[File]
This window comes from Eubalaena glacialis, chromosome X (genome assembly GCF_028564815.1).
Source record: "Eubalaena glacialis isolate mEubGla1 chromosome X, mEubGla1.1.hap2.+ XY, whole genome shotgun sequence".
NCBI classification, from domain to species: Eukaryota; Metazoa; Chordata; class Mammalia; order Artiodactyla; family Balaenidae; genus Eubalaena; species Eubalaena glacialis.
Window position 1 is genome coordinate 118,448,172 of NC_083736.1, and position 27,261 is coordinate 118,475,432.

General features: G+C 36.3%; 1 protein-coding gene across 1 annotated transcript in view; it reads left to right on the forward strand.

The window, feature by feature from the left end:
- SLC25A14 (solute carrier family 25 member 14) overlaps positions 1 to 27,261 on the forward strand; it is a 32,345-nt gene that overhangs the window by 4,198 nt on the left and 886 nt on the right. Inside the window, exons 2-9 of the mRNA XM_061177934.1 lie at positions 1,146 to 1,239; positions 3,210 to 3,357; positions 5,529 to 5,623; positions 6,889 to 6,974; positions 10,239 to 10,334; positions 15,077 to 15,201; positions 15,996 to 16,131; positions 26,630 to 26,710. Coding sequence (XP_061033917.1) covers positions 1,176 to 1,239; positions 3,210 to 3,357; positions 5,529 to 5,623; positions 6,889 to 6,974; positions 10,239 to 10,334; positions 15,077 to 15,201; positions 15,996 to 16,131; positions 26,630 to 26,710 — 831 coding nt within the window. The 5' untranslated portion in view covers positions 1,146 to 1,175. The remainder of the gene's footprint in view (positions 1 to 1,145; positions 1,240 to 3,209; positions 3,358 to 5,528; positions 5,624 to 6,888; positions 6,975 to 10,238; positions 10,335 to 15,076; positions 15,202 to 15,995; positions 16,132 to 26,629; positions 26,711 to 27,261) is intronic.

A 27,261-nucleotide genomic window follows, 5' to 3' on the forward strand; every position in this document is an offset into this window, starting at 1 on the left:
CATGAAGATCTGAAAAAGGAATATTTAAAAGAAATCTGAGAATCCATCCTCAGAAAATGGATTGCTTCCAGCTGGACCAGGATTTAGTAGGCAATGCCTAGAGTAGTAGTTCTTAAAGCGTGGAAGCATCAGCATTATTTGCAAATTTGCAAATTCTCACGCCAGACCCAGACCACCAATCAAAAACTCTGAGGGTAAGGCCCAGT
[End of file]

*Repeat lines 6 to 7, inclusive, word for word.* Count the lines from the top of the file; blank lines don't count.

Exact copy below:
The window, feature by feature from the left end:
- SLC25A14 (solute carrier family 25 member 14) overlaps positions 1 to 27,261 on the forward strand; it is a 32,345-nt gene that overhangs the window by 4,198 nt on the left and 886 nt on the right. Inside the window, exons 2-9 of the mRNA XM_061177934.1 lie at positions 1,146 to 1,239; positions 3,210 to 3,357; positions 5,529 to 5,623; positions 6,889 to 6,974; positions 10,239 to 10,334; positions 15,077 to 15,201; positions 15,996 to 16,131; positions 26,630 to 26,710. Coding sequence (XP_061033917.1) covers positions 1,176 to 1,239; positions 3,210 to 3,357; positions 5,529 to 5,623; positions 6,889 to 6,974; positions 10,239 to 10,334; positions 15,077 to 15,201; positions 15,996 to 16,131; positions 26,630 to 26,710 — 831 coding nt within the window. The 5' untranslated portion in view covers positions 1,146 to 1,175. The remainder of the gene's footprint in view (positions 1 to 1,145; positions 1,240 to 3,209; positions 3,358 to 5,528; positions 5,624 to 6,888; positions 6,975 to 10,238; positions 10,335 to 15,076; positions 15,202 to 15,995; positions 16,132 to 26,629; positions 26,711 to 27,261) is intronic.